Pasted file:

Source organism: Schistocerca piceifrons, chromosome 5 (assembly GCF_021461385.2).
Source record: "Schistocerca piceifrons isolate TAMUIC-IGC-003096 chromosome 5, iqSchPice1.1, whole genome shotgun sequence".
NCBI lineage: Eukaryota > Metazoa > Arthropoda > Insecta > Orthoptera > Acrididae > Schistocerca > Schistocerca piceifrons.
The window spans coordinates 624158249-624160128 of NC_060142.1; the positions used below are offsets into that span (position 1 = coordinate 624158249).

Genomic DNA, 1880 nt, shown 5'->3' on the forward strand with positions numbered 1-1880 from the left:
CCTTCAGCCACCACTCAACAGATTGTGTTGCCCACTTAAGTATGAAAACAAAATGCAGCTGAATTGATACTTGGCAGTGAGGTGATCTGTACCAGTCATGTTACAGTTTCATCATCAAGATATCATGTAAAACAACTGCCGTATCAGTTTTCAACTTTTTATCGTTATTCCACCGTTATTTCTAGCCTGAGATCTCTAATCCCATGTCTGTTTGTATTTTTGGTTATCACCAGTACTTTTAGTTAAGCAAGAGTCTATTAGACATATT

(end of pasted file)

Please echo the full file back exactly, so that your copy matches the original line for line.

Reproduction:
Source organism: Schistocerca piceifrons, chromosome 5 (assembly GCF_021461385.2).
Source record: "Schistocerca piceifrons isolate TAMUIC-IGC-003096 chromosome 5, iqSchPice1.1, whole genome shotgun sequence".
NCBI lineage: Eukaryota > Metazoa > Arthropoda > Insecta > Orthoptera > Acrididae > Schistocerca > Schistocerca piceifrons.
The window spans coordinates 624158249-624160128 of NC_060142.1; the positions used below are offsets into that span (position 1 = coordinate 624158249).

Genomic DNA, 1880 nt, shown 5'->3' on the forward strand with positions numbered 1-1880 from the left:
CCTTCAGCCACCACTCAACAGATTGTGTTGCCCACTTAAGTATGAAAACAAAATGCAGCTGAATTGATACTTGGCAGTGAGGTGATCTGTACCAGTCATGTTACAGTTTCATCATCAAGATATCATGTAAAACAACTGCCGTATCAGTTTTCAACTTTTTATCGTTATTCCACCGTTATTTCTAGCCTGAGATCTCTAATCCCATGTCTGTTTGTATTTTTGGTTATCACCAGTACTTTTAGTTAAGCAAGAGTCTATTAGACATATT